Objective: The aim of this study was to describe patients assessed for cognitive decline in primary healthcare, compared to patients assessed in specialist healthcare and to examine factors associated with depression.Design: This was an observational study.Setting: Fourteen outpatient clinics and 33 general practitioners and municipality memory teams across Norway.Subjects: A total of 226 patients assessed in primary healthcare and 1595 patients assessed in specialist healthcare outpatient clinics.Main outcome measures: Cornell scale for depression in dementia (CSDD), Mini-Mental Status Examination (MMSE), Clock drawing test, Informant Questionnaire on Cognitive Decline in the Elderly (IQCODE), Instrumental Activities of Daily Living, Personal Self-Maintenance Scale, Relatives’ stress scale (RSS), and Neuropsychiatric Inventory Questionnaire (NPI-Q)Results: Patients assessed in primary healthcare were older (mean age 81.3 vs 73.0 years), less educated, had poorer cognition (MMSE median 22 vs 25), more limitations in activities of daily living (ADL), more behavioural and psychological symptoms of dementia (BPSD), more depressive symptoms (CSDD median 7 vs 5), more often lived alone (60% vs 41%) and were more often diagnosed with dementia (86% vs 47%) compared to patients diagnosed in specialist healthcare. Depression was associated with female gender, older age, more severe decline in cognitive functioning (IQCODE, OR 1.65), higher caregiver burden (RSS, OR 1.10) and with being assessed in primary healthcare (OR 1.53).Conclusion: Post-diagnostic support tailored to patients diagnosed with dementia in primary healthcare should consider their poor cognitive function and limitations in ADL and that these people often live alone, have BPSD and depression.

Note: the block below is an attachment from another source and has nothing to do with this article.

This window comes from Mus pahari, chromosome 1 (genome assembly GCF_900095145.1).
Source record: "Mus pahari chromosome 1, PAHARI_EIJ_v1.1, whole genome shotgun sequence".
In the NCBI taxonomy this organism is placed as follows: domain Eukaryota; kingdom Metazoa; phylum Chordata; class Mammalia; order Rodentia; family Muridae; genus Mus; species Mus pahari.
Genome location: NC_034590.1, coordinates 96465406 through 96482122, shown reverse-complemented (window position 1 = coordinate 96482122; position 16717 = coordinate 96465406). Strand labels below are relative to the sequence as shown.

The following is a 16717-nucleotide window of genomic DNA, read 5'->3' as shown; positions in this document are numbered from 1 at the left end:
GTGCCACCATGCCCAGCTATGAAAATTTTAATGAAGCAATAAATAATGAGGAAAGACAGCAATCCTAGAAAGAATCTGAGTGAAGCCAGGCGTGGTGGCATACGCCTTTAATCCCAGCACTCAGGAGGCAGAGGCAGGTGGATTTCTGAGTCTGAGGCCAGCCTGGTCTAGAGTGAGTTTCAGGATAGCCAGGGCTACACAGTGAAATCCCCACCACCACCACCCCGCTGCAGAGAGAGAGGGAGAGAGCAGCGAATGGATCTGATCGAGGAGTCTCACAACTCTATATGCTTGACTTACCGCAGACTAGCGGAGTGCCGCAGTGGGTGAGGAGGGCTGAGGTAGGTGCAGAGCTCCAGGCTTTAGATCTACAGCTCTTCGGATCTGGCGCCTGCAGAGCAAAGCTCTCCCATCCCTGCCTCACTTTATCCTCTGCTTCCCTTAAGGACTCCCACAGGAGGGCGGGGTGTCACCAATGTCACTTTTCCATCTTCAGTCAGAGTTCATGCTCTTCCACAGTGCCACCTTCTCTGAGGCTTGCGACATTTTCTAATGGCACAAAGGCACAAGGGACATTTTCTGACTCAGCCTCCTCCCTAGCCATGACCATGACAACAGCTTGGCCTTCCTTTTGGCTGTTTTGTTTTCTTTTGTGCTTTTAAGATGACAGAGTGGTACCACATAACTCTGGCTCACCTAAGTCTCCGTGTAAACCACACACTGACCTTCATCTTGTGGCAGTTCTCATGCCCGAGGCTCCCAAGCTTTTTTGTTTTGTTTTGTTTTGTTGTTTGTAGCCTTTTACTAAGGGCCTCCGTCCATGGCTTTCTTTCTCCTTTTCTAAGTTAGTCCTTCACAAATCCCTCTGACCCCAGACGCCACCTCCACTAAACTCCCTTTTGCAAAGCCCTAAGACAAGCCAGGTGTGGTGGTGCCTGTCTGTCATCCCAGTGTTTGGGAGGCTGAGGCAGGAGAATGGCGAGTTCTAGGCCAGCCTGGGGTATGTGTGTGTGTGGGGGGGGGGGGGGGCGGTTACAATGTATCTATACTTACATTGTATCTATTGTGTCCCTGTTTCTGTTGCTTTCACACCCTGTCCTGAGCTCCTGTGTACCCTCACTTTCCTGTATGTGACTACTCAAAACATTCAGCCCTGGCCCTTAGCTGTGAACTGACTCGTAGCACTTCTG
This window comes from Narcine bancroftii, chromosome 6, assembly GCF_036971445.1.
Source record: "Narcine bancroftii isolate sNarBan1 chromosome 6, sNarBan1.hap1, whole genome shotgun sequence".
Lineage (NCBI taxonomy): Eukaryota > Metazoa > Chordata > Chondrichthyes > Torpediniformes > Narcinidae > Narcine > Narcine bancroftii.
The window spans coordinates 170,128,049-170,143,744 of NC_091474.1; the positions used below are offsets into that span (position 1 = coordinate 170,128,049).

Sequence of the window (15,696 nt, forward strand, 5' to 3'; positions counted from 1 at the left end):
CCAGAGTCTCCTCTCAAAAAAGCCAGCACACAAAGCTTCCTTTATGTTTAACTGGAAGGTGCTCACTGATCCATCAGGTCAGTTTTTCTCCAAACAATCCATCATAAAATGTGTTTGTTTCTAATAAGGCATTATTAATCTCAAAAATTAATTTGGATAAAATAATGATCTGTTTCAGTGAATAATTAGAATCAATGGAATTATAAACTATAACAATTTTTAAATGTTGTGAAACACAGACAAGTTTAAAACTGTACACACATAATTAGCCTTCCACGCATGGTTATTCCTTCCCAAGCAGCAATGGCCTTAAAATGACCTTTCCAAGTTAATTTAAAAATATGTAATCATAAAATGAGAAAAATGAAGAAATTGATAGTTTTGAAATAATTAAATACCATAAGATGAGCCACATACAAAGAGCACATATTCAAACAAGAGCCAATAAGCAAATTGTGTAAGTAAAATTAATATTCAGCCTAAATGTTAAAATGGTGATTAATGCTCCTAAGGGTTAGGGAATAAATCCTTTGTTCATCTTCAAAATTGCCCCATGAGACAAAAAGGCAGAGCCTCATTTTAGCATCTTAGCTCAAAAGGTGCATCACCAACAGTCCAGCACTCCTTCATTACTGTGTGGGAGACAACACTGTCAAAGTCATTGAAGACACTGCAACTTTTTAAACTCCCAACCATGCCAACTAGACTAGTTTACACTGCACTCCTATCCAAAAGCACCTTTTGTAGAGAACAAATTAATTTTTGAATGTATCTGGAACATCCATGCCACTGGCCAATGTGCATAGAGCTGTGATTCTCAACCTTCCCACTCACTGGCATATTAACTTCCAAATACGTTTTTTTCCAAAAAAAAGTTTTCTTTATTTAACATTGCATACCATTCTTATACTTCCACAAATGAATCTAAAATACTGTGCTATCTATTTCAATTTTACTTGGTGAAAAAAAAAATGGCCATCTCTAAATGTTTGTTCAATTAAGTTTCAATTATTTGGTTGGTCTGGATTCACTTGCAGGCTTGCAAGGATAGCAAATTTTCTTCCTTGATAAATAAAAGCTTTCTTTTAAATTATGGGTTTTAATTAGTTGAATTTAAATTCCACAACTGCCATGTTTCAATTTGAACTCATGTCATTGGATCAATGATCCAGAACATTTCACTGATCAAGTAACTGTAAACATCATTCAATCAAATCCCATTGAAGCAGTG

Frontiers in Psychology, 2018
The Effect of Blood Pressure on Cognitive Performance. An 8-Year Follow-Up of the Tromsø Study, Comprising People Aged 45–74 Years